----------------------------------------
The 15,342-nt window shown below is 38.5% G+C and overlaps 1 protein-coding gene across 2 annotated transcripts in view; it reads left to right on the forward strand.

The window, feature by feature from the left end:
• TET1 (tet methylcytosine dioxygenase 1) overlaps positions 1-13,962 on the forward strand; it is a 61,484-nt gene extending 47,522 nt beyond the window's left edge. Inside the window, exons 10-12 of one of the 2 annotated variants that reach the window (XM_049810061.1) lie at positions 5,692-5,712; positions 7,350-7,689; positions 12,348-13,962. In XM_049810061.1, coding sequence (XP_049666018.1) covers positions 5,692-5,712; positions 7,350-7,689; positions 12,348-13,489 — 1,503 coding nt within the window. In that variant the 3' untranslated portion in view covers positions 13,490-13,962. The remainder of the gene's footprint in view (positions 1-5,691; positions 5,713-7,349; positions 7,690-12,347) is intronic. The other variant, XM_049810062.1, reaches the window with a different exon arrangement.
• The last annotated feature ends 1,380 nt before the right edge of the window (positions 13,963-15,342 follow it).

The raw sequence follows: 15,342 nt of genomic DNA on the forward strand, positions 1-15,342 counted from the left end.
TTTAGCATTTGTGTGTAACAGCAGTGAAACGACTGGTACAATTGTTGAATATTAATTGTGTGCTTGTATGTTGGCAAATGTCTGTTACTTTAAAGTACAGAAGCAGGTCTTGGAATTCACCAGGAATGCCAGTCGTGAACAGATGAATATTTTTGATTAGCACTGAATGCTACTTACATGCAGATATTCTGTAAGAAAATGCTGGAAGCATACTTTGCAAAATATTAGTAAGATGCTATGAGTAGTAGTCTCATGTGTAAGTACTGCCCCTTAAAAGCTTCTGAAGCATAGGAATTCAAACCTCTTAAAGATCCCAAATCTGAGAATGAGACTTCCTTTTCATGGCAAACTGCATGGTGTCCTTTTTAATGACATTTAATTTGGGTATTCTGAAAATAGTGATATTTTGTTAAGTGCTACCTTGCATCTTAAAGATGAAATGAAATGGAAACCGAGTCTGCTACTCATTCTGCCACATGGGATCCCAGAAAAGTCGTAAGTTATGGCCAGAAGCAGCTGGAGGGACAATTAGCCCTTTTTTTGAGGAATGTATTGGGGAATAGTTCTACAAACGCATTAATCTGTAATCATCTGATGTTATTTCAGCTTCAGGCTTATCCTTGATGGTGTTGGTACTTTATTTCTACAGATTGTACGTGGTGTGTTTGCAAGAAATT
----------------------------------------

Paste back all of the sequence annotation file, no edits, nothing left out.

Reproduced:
The 15,342-nt window shown below is 38.5% G+C and overlaps 1 protein-coding gene across 2 annotated transcripts in view; it reads left to right on the forward strand.

The window, feature by feature from the left end:
• TET1 (tet methylcytosine dioxygenase 1) overlaps positions 1-13,962 on the forward strand; it is a 61,484-nt gene extending 47,522 nt beyond the window's left edge. Inside the window, exons 10-12 of one of the 2 annotated variants that reach the window (XM_049810061.1) lie at positions 5,692-5,712; positions 7,350-7,689; positions 12,348-13,962. In XM_049810061.1, coding sequence (XP_049666018.1) covers positions 5,692-5,712; positions 7,350-7,689; positions 12,348-13,489 — 1,503 coding nt within the window. In that variant the 3' untranslated portion in view covers positions 13,490-13,962. The remainder of the gene's footprint in view (positions 1-5,691; positions 5,713-7,349; positions 7,690-12,347) is intronic. The other variant, XM_049810062.1, reaches the window with a different exon arrangement.
• The last annotated feature ends 1,380 nt before the right edge of the window (positions 13,963-15,342 follow it).

The raw sequence follows: 15,342 nt of genomic DNA on the forward strand, positions 1-15,342 counted from the left end.
TTTAGCATTTGTGTGTAACAGCAGTGAAACGACTGGTACAATTGTTGAATATTAATTGTGTGCTTGTATGTTGGCAAATGTCTGTTACTTTAAAGTACAGAAGCAGGTCTTGGAATTCACCAGGAATGCCAGTCGTGAACAGATGAATATTTTTGATTAGCACTGAATGCTACTTACATGCAGATATTCTGTAAGAAAATGCTGGAAGCATACTTTGCAAAATATTAGTAAGATGCTATGAGTAGTAGTCTCATGTGTAAGTACTGCCCCTTAAAAGCTTCTGAAGCATAGGAATTCAAACCTCTTAAAGATCCCAAATCTGAGAATGAGACTTCCTTTTCATGGCAAACTGCATGGTGTCCTTTTTAATGACATTTAATTTGGGTATTCTGAAAATAGTGATATTTTGTTAAGTGCTACCTTGCATCTTAAAGATGAAATGAAATGGAAACCGAGTCTGCTACTCATTCTGCCACATGGGATCCCAGAAAAGTCGTAAGTTATGGCCAGAAGCAGCTGGAGGGACAATTAGCCCTTTTTTTGAGGAATGTATTGGGGAATAGTTCTACAAACGCATTAATCTGTAATCATCTGATGTTATTTCAGCTTCAGGCTTATCCTTGATGGTGTTGGTACTTTATTTCTACAGATTGTACGTGGTGTGTTTGCAAGAAATT